Honghe National Nature Reserve. 11/01/02; Heilongjiang; 21,836 ha; 47°49'N 133°40'E. National Nature Reserve. A near-natural marsh ecosystem with a large variety of wetland types, providing support for six endangered and rare species of flora and three of avifauna. The Reserve is the main breeding site for the Oriental stork (Ciconia ciconia), with 200 individuals in autumn, as well as for Black stork, Red-crowned and White-napped cranes, Whooper swan, and Mandarin duck. State-owned farms cultivate rice in the area. Overuse of groundwater and intensive agriculture are viewed as potential threats. In 2001, scientific monitoring programs were introduced to monitor large waterfowl as well as surface water and groundwater levels. Ramsar site no. 1149. Most recent RIS information: 2008.

Hubei Chen Lake Wetland Nature Reserve. 16/10/2013; Hubei; 11,579 ha; 30°20'01"N 113°49'34"E. IBA, Nature Reserve. An Important Bird Area and Provincial Nature Reserve, the site is situated at the confluence of the middle reaches of the Huangsi and Tongshun River systems, regulating flood water in the Eastern Jianghan Plain  and guaranteeing the safety of Wuhan City, 45km away. Large permanent freshwater marshes and freshwater lakes support a total of 140 species of birds, of which eight occur in internationally important numbers. The vulnerable Chinese Water Deer Hydropotes inermis can be found here. In addition to its important role in groundwater recharge, flood storage and fish production, the site is important for environmental education and tourism, with about 20,000 visitors annually. Ramsar Site no. 2184. Most recent RIS information: 2013.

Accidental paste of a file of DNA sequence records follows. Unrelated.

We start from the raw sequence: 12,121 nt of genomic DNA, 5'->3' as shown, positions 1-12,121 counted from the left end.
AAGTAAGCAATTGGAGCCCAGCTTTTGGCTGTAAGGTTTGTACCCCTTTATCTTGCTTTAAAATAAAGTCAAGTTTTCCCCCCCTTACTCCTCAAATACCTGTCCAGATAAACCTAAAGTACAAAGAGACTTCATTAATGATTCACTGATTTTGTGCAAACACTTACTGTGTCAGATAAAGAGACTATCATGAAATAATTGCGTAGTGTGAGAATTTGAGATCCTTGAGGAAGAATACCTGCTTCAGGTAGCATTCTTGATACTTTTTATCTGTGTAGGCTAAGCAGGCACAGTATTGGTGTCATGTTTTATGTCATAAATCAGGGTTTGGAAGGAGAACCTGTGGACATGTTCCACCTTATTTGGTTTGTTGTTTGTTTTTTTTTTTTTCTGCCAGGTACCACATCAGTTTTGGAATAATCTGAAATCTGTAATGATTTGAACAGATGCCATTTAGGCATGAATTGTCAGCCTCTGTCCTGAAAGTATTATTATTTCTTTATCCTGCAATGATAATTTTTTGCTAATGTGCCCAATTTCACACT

Hubei Dajiu Lake Wetland. 16/10/2013; Hubei; 9,320 ha; 31°28'14"N 110°2'51"E. Nature Reserve. The site is a rare representative of a typical subalpine sphagnum bog wetland located in subtropical central China. It lies in the watershed of Yangzte and Han Rivers, close to the Shennongjia Forest District, one of the “WWF Global 200”. The wetland represents the source of the Du River, a first level tributary of the Han, and has great value in the biogeographic region for flood control, climate regulation , groundwater recharge and water purification. Several threatened species of plants, waterbirds and mammals occur at the site, including the critically endangered Veitch’s Spruce Picea neoveitchii, the endangered Oriental Stork Ciconia boyciana and Forest Musk Deer Moschus berezovskii. Ramsar Site no. 2186. Most recent RIS information: 2013.